Iran and its proxy forces have launched 83 attacks against U.S. troops in Iraq and Syria since President Joe Biden took office, Defense Secretary Lloyd Austin told lawmakers on Tuesday.
In response to those attacks, the U.S. military has launched four major operations against Iranian-backed groups, Austin said during a tense exchange with Sen. Tom Cotton (R-Ark.) during a Senate Armed Services Committee hearing on Capitol Hill.
“So, what kind of a signal do we think this sends to Iran when they can attack us 83 times since Joe Biden has become president and we only respond [with] four [operations],” Cotton asked Austin rhetorically. “Maybe it’s because they know that we will not retaliate until they kill an American, which emboldens them to keep launching these attacks, which kill Americans.”
Iran has launched 83 attacks against Americans since Joe Biden took office. We’ve responded with strikes only four times.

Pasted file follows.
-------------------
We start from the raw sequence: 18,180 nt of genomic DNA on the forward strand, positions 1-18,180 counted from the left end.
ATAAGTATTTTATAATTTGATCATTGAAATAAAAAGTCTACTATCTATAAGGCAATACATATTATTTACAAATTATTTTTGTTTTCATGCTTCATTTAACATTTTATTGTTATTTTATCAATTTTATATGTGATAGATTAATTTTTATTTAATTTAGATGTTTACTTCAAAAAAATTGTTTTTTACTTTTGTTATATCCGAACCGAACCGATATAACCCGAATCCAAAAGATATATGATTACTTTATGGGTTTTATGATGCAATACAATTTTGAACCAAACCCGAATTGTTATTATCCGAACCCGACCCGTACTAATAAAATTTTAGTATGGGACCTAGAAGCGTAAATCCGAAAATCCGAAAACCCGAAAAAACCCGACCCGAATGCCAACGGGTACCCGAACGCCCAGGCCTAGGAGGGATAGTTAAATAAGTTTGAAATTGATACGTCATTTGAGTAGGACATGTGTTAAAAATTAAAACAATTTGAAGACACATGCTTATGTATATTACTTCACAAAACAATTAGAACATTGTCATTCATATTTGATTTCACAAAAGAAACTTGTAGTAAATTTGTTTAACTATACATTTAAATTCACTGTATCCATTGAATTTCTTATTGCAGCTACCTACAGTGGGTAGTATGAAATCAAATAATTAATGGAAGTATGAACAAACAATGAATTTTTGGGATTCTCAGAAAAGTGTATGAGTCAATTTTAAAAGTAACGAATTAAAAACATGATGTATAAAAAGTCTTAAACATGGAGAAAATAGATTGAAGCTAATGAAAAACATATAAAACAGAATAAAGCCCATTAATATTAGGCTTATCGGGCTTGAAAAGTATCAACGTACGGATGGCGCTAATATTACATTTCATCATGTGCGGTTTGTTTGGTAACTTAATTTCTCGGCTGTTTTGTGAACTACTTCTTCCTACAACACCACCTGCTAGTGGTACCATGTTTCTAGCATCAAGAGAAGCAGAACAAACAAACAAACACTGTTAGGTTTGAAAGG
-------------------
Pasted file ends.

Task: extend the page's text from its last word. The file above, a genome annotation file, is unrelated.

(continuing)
What kind of message does this send, when we wait to respond until an American is killed? pic.twitter.com/W5wyVYZdSM
— Tom Cotton (@SenTomCotton) March 28, 2023
Neither U.S. Central Command nor Operation Inherent Resolve – the U.S.military command for troops in Iraq and Syria – were able to provide any information on Tuesday about how often Iranian proxies attacked U.S. troops in the Middle East during previous administrations, or whether attacks by Iranian-backed groups against U.S. troops in the Middle East had increased, decreased, or stayed the same since Biden became president.
When asked if the four U.S. operations launched during the Biden administration in response to Iranian attacks were directed against Iran or its proxy forces outside of the country, Austin said that the most recent U.S. military airstrikes in Syria targeted infrastructure belonging Iran’s Islamic Revolutionary Guard Corps’s Quds Force, an elite group that carries out clandestine operations in foreign countries.
Those March 23 airstrikes came in response to a drone attack earlier that day in Syria that killed an American contractor and wounded another along with five service members.
U.S. intelligence officials believe the drone that attacked a coalition base in Hasakah, northeast Syria, was “of Iranian origin.” However, information about the group that is believed to have carried out the attack is classified, military officials have said.